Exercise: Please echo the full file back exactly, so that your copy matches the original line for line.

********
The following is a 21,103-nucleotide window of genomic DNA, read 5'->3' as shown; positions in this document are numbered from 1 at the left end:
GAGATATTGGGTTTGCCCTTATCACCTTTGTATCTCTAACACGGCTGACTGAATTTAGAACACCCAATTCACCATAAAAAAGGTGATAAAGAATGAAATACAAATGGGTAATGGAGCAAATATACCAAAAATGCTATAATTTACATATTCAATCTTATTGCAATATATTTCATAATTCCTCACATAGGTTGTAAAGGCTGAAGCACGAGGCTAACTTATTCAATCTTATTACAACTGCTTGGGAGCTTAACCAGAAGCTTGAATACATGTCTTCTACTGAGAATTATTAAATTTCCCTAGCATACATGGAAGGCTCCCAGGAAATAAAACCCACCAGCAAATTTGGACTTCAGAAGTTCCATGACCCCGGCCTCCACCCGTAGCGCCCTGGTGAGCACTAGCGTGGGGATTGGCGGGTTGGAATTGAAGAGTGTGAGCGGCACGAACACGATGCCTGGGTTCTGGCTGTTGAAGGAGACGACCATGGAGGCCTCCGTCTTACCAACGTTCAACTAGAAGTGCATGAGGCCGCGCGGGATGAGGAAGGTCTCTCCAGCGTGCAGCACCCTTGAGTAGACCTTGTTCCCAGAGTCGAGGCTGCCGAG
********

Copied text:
The following is a 21,103-nucleotide window of genomic DNA, read 5'->3' as shown; positions in this document are numbered from 1 at the left end:
GAGATATTGGGTTTGCCCTTATCACCTTTGTATCTCTAACACGGCTGACTGAATTTAGAACACCCAATTCACCATAAAAAAGGTGATAAAGAATGAAATACAAATGGGTAATGGAGCAAATATACCAAAAATGCTATAATTTACATATTCAATCTTATTGCAATATATTTCATAATTCCTCACATAGGTTGTAAAGGCTGAAGCACGAGGCTAACTTATTCAATCTTATTACAACTGCTTGGGAGCTTAACCAGAAGCTTGAATACATGTCTTCTACTGAGAATTATTAAATTTCCCTAGCATACATGGAAGGCTCCCAGGAAATAAAACCCACCAGCAAATTTGGACTTCAGAAGTTCCATGACCCCGGCCTCCACCCGTAGCGCCCTGGTGAGCACTAGCGTGGGGATTGGCGGGTTGGAATTGAAGAGTGTGAGCGGCACGAACACGATGCCTGGGTTCTGGCTGTTGAAGGAGACGACCATGGAGGCCTCCGTCTTACCAACGTTCAACTAGAAGTGCATGAGGCCGCGCGGGATGAGGAAGGTCTCTCCAGCGTGCAGCACCCTTGAGTAGACCTTGTTCCCAGAGTCGAGGCTGCCGAG